World War II veteran shares memories of Guadalcanal

"Hallelujah ...

"Hallelujah, hallelujah, hallelujah."

This is the word Herman Shirley remembers calling out every three steps in the jungles of Guadalcanal Island to steer clear of friendly fire.

It's been 72 years since he stepped foot on the Pacific island during World War II, but Shirley said he can still vividly recall many of the details. The night of the many hallelujahs, he was delivering flares, and the runners always used a password when passing the jungle areas.

The Japanese had a hard time pronouncing L-word's, he said, so hallelujah worked as a phrase and a prayer.

Shirley, who lives in Victoria, was 22 when he and his Marine squad arrived at the soon-to-be landing field, a place believed to be safe with limited opposition.

That island went down in history as the first major offensive attack by allied forces against the Japanese empire during World War II.

Thursday marks its 72nd anniversary.

U.S. Marines launched a surprise attack on that section of the Solomon Islands to garner control of their under-construction air base. Both sides suffered, but Japan ultimately withdrew in February 1943.

Winning the battle allowed troops to control the sea lines between the U.S. and Australia.

But it wasn't a win without great loss, Shirley said.

The Japanese lost two-thirds of the 31,400 army troops by the end of the battle, and 2,000 U.S. Army and Marine soldiers lost their lives, a article reported.

"We all have a life story that should be told before it is too late," he said.

Born in Waxahachie, Shirley spent many of his years in Birmingham, Ala.. He, like many American families, faced severe poverty during the Great Depression. His father, who ran a lucrative coal mine, lost it all. That devastation caused his parents to split, and his mom to leave.

"It was hard for us losing our mother," he said.

As an adult, Shirley became his mother's means of support - a title that almost kept him out of the draft pool. But Shirley wanted to join.

His brother, Carvin, was already in the Marine Corps, and Shirley asked his mother to sign an affidavit that relinquished him from a D-1 draft status.

He enlisted Dec. 16, 1941.

Shirley landed on Guadalcanal Aug. 7, 1942, in Higgins boats armed with a Springfield bolt action rifle.

"If there were any combat Japs on the island, they took to the jungle," he said. "The (Japanese) navy was much stronger than ours, so they had control of the waters."

Japanese airplanes had started bombing ships, which caused U.S. ships to retreat, leaving the men on the island with limited rations.

Today, even though he's 94, Shirley laughs about the time, especially because his brother worked in the mess hall, and he was always taken care of.

The Japanese attacked the Marines on Aug. 21 - "a hard attack," Shirley said, recalling the morning after when all the soldiers in his reserves went up river, crossing the battle area.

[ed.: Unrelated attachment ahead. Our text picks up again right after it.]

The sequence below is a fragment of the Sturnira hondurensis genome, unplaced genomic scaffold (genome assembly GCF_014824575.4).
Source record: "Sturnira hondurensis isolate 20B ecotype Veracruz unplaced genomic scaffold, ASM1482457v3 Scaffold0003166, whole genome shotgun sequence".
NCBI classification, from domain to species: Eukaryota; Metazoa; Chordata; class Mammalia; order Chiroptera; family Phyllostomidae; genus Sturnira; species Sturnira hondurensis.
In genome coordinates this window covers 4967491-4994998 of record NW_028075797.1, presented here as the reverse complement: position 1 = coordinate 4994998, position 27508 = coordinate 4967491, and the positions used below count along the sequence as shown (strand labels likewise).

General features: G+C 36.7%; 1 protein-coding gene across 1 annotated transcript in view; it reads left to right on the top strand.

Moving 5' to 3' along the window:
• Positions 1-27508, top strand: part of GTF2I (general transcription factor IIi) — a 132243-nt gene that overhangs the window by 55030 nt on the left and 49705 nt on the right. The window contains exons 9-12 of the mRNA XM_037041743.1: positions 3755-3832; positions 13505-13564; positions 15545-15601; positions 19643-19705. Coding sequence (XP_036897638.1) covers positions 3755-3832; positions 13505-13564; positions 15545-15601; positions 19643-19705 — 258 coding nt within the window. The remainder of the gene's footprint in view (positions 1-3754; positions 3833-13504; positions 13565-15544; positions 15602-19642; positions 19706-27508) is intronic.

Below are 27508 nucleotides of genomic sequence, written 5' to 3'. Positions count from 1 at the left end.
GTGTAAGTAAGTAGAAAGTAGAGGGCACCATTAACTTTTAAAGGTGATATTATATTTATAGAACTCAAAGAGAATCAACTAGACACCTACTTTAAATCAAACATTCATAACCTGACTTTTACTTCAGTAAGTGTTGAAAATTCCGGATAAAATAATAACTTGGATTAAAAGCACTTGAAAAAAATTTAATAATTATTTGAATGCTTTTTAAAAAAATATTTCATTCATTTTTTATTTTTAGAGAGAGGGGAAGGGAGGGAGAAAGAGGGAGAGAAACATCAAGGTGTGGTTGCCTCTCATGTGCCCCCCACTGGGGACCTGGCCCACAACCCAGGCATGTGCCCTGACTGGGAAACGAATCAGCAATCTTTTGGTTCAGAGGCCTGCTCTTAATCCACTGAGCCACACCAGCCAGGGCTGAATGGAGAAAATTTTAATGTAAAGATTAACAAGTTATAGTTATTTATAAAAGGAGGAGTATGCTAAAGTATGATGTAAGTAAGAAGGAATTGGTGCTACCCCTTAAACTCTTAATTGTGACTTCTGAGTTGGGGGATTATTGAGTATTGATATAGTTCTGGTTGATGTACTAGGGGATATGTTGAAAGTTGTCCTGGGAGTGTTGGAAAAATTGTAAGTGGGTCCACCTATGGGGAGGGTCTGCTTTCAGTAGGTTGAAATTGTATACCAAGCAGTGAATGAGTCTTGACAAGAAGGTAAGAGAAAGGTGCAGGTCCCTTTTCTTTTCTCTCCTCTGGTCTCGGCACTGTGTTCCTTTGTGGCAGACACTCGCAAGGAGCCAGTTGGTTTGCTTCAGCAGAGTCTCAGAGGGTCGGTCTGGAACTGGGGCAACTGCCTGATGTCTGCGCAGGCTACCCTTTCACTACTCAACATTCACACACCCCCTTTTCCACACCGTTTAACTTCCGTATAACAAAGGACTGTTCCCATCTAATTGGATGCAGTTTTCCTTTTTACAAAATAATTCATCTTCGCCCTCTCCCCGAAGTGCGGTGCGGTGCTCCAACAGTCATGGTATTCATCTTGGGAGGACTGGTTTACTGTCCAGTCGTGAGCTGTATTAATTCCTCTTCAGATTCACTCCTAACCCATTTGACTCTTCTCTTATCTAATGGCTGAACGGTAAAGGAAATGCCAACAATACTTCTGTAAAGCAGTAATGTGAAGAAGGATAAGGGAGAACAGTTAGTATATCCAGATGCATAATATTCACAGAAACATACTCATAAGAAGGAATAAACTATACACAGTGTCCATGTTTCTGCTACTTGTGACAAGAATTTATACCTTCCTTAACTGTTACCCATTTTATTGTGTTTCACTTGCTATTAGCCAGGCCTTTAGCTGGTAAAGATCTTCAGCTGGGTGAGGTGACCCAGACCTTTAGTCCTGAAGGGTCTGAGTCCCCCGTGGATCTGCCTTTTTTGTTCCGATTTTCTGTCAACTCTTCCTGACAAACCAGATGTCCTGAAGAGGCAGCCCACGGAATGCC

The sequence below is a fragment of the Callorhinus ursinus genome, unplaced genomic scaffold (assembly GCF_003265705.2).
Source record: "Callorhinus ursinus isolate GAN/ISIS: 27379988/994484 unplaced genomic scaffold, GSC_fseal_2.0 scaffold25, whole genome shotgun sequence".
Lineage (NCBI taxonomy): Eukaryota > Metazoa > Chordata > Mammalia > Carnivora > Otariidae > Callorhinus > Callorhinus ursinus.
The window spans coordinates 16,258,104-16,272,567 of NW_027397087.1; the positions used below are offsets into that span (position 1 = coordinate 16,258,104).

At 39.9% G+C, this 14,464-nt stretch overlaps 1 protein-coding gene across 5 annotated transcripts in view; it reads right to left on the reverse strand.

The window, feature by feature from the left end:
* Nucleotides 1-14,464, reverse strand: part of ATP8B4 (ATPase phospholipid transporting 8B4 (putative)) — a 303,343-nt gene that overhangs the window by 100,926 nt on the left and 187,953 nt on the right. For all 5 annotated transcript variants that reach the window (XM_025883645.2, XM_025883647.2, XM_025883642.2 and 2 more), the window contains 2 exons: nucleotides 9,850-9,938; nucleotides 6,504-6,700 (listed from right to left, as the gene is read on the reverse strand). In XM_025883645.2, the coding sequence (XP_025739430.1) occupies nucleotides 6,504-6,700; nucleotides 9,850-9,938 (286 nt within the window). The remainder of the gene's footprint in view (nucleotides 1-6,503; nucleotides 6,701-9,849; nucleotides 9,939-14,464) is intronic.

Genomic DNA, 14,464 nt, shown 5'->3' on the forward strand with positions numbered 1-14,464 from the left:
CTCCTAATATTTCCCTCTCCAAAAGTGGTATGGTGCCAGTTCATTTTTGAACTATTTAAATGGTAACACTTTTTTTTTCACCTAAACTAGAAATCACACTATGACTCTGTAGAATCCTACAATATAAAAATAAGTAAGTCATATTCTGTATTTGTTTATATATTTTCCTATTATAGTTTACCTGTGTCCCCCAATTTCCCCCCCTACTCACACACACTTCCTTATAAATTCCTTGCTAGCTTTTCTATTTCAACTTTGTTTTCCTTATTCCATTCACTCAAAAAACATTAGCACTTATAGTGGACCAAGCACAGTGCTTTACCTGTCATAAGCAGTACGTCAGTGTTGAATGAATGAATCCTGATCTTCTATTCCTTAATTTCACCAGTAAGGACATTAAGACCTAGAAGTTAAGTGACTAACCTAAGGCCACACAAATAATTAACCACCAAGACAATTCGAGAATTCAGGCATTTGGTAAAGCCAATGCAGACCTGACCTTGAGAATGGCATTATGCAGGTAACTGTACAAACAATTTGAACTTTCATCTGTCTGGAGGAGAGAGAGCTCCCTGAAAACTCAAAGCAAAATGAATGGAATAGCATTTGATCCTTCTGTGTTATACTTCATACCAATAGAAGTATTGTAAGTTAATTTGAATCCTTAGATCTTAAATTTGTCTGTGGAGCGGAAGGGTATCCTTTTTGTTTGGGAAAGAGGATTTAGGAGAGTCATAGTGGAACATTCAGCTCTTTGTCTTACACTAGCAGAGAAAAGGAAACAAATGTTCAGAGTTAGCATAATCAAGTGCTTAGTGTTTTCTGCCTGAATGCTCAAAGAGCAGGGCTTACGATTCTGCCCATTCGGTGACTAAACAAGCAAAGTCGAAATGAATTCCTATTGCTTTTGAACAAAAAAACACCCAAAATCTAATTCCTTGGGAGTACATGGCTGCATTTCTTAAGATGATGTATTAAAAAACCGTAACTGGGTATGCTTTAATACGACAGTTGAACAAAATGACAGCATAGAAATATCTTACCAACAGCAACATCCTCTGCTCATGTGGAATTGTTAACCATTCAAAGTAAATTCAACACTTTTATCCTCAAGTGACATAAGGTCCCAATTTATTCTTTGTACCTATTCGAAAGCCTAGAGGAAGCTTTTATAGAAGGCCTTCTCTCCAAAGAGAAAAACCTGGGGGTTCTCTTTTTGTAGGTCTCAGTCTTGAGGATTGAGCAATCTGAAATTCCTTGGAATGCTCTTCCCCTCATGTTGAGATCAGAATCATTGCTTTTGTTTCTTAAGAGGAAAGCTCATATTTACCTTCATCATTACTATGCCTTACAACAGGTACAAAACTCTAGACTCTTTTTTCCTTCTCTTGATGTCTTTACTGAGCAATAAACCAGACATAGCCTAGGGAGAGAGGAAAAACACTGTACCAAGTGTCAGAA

"We never saw so many dead," he penned in an autobiography written about his time at war.

His group was once again bombed Oct. 24, "I could hear them falling and hear them hit," he recalled.

Shirley left the island toward the end of December, moving to Melbourne, Australia, the most beautiful, friendliest and biggest city he'd ever seen, he said.

In September, he went to Goodenough Island in the New Guinea group to train and prepare for the landing at Cape Gloucester.

As a runner for the message center, he said what he mostly remembers about Goodenough Island is mud.

The battle at Cape Gloucester, he said, lasted as long as the one at Guadalcanal, and he left the area May 4, 1944.

The Pavuvu Islands were his next stop.

D-Day was Sept. 15.

"While the battleships, the cruisers, the planes and the rockets were pounding the island, we were still on ships having our last meal," he wrote. "You could see the rockets going through the air and the smoke where the shells were landing."

Shirley went home on furlough in October, but knowing the war was far from over, he and his family wondered what the future held.

An atomic bomb was dropped on Hiroshima on Aug. 6, 1945. The war was over, and Shirley was discharged.

Shirley went on to run a street car with Birmingham Electric Co., ran a service station with his brother and then a trucking business.

He moved to Houston in 1947 - once again following a brother - and settled down with a job working for the Houston Belt and Terminal railroad.

Shirley married the love of his life, Edith Sherwood, had five children who went on to become an engineer, nurse, math teacher, deputy sheriff and a member of the Navy.

After 48 years of marriage, his wife died - I miss her, he said - and Shirley retired in 1981. Today, he enjoys setting record-winning streaks playing solitaire and eating candy - a bin full of Almond Joy's and peppermints sits beside his bed.

Shirley wants to share his story for one simple reason, he said.

"People need to know about it."



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